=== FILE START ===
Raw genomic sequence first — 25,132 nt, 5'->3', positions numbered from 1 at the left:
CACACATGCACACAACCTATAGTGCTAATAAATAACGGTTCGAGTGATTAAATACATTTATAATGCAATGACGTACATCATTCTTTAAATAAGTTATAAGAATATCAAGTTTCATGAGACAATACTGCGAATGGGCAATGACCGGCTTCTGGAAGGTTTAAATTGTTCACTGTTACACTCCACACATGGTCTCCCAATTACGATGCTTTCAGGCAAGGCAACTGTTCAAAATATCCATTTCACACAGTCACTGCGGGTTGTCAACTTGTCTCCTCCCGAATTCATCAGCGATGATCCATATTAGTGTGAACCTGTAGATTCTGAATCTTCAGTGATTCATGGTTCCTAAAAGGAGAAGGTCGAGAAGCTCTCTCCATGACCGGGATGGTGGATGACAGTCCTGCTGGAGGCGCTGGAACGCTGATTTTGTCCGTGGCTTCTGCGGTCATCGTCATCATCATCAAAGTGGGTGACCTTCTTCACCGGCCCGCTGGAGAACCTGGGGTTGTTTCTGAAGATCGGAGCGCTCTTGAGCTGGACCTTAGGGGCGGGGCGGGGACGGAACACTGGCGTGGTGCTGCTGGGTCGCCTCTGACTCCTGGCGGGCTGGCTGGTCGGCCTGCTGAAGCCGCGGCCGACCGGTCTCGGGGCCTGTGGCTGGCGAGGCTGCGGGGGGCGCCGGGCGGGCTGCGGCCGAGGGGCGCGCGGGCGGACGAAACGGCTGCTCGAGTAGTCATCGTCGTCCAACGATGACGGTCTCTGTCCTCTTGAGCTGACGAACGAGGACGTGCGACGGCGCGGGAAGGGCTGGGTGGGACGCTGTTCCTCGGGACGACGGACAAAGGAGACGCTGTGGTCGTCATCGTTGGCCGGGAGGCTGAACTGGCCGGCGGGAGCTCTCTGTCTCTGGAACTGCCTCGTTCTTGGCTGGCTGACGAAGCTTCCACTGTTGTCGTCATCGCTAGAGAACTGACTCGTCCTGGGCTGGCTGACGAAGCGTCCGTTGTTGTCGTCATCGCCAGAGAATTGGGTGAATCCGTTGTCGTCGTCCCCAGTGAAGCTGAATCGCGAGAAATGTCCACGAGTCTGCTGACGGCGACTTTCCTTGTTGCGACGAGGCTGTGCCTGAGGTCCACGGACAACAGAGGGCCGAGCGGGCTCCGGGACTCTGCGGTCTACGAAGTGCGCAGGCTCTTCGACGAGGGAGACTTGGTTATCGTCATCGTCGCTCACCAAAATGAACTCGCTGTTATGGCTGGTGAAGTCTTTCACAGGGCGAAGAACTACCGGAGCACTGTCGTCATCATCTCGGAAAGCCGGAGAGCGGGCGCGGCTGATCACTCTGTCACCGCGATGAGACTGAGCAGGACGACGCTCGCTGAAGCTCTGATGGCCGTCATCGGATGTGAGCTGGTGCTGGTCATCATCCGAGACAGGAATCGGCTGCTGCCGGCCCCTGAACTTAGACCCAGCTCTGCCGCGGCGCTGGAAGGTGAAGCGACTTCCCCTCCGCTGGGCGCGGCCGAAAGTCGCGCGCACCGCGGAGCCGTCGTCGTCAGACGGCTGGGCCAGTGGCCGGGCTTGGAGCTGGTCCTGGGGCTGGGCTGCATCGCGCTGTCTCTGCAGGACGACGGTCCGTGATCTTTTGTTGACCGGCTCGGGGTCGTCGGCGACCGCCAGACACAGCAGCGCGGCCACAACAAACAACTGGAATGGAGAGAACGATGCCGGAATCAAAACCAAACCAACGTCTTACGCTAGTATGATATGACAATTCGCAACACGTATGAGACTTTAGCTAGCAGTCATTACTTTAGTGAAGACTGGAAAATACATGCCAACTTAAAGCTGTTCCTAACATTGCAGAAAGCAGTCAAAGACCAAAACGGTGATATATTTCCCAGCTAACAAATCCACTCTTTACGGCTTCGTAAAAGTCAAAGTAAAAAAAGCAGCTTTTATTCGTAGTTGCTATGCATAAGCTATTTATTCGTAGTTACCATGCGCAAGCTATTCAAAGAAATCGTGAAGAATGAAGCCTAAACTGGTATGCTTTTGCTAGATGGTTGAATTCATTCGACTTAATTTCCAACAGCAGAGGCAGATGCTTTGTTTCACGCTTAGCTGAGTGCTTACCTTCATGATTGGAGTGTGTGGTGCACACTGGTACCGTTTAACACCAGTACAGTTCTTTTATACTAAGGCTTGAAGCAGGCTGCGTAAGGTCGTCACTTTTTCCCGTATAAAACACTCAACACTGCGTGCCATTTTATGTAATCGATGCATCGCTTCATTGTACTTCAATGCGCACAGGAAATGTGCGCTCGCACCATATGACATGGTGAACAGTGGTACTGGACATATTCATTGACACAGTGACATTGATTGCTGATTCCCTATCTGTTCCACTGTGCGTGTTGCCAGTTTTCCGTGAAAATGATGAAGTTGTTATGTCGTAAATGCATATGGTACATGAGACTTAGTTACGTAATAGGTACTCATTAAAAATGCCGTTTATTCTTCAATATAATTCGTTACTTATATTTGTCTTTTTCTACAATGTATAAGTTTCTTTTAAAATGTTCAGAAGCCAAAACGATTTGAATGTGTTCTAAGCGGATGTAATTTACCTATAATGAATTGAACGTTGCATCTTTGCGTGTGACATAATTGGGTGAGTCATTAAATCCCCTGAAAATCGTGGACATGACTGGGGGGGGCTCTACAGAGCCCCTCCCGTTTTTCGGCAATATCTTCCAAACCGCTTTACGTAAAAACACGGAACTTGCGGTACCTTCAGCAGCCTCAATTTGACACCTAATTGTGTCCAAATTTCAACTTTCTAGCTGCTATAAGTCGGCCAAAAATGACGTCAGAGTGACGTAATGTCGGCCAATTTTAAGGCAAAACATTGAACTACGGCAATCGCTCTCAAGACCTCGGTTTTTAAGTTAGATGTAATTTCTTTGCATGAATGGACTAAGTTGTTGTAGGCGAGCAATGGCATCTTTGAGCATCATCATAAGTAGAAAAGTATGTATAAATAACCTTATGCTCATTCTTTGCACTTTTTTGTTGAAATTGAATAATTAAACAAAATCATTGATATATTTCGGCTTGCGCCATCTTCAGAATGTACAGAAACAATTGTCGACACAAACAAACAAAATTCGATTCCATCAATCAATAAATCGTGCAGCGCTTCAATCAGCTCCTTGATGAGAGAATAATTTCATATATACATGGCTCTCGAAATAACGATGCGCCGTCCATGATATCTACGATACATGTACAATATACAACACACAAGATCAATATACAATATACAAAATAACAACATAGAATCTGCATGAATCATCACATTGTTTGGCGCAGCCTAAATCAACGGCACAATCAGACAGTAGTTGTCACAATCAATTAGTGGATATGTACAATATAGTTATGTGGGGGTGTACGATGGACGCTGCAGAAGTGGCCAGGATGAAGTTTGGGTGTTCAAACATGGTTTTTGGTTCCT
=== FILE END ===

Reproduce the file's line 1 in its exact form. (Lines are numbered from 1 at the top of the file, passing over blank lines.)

Raw genomic sequence first — 25,132 nt, 5'->3', positions numbered from 1 at the left: